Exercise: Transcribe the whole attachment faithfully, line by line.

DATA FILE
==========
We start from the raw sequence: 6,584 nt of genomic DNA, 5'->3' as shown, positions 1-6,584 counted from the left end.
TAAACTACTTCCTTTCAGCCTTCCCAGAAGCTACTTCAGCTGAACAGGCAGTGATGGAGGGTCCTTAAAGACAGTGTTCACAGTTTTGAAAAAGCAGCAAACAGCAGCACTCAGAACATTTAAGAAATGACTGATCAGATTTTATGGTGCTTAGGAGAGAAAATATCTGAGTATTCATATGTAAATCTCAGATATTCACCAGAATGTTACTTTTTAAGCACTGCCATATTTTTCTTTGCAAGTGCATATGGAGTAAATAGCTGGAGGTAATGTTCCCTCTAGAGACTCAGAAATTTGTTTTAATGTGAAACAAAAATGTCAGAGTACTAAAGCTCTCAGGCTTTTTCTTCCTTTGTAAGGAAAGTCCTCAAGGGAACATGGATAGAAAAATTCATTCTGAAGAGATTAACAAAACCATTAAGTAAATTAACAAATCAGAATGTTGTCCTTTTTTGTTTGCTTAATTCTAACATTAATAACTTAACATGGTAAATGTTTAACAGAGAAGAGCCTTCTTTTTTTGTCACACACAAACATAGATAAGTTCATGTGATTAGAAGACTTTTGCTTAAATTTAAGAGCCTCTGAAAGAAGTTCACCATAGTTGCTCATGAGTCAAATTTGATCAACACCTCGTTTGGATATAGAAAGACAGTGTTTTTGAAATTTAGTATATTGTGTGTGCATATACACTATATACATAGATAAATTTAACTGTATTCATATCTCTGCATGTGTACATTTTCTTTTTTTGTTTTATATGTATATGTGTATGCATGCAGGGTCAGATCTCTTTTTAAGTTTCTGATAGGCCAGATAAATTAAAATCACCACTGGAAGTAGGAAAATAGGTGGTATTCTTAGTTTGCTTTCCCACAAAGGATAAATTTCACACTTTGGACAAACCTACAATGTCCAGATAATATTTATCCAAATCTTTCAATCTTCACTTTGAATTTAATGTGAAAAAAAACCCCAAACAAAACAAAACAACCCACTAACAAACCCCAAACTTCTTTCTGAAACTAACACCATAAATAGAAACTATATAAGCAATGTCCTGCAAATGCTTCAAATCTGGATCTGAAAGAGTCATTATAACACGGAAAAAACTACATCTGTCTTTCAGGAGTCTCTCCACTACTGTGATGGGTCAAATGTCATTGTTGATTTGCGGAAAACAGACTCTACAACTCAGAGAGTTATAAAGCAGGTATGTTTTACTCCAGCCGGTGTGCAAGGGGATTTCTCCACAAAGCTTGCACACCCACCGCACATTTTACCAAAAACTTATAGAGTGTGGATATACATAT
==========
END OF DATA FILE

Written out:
We start from the raw sequence: 6,584 nt of genomic DNA, 5'->3' as shown, positions 1-6,584 counted from the left end.
TAAACTACTTCCTTTCAGCCTTCCCAGAAGCTACTTCAGCTGAACAGGCAGTGATGGAGGGTCCTTAAAGACAGTGTTCACAGTTTTGAAAAAGCAGCAAACAGCAGCACTCAGAACATTTAAGAAATGACTGATCAGATTTTATGGTGCTTAGGAGAGAAAATATCTGAGTATTCATATGTAAATCTCAGATATTCACCAGAATGTTACTTTTTAAGCACTGCCATATTTTTCTTTGCAAGTGCATATGGAGTAAATAGCTGGAGGTAATGTTCCCTCTAGAGACTCAGAAATTTGTTTTAATGTGAAACAAAAATGTCAGAGTACTAAAGCTCTCAGGCTTTTTCTTCCTTTGTAAGGAAAGTCCTCAAGGGAACATGGATAGAAAAATTCATTCTGAAGAGATTAACAAAACCATTAAGTAAATTAACAAATCAGAATGTTGTCCTTTTTTGTTTGCTTAATTCTAACATTAATAACTTAACATGGTAAATGTTTAACAGAGAAGAGCCTTCTTTTTTTGTCACACACAAACATAGATAAGTTCATGTGATTAGAAGACTTTTGCTTAAATTTAAGAGCCTCTGAAAGAAGTTCACCATAGTTGCTCATGAGTCAAATTTGATCAACACCTCGTTTGGATATAGAAAGACAGTGTTTTTGAAATTTAGTATATTGTGTGTGCATATACACTATATACATAGATAAATTTAACTGTATTCATATCTCTGCATGTGTACATTTTCTTTTTTTGTTTTATATGTATATGTGTATGCATGCAGGGTCAGATCTCTTTTTAAGTTTCTGATAGGCCAGATAAATTAAAATCACCACTGGAAGTAGGAAAATAGGTGGTATTCTTAGTTTGCTTTCCCACAAAGGATAAATTTCACACTTTGGACAAACCTACAATGTCCAGATAATATTTATCCAAATCTTTCAATCTTCACTTTGAATTTAATGTGAAAAAAAACCCCAAACAAAACAAAACAACCCACTAACAAACCCCAAACTTCTTTCTGAAACTAACACCATAAATAGAAACTATATAAGCAATGTCCTGCAAATGCTTCAAATCTGGATCTGAAAGAGTCATTATAACACGGAAAAAACTACATCTGTCTTTCAGGAGTCTCTCCACTACTGTGATGGGTCAAATGTCATTGTTGATTTGCGGAAAACAGACTCTACAACTCAGAGAGTTATAAAGCAGGTATGTTTTACTCCAGCCGGTGTGCAAGGGGATTTCTCCACAAAGCTTGCACACCCACCGCACATTTTACCAAAAACTTATAGAGTGTGGATATACATAT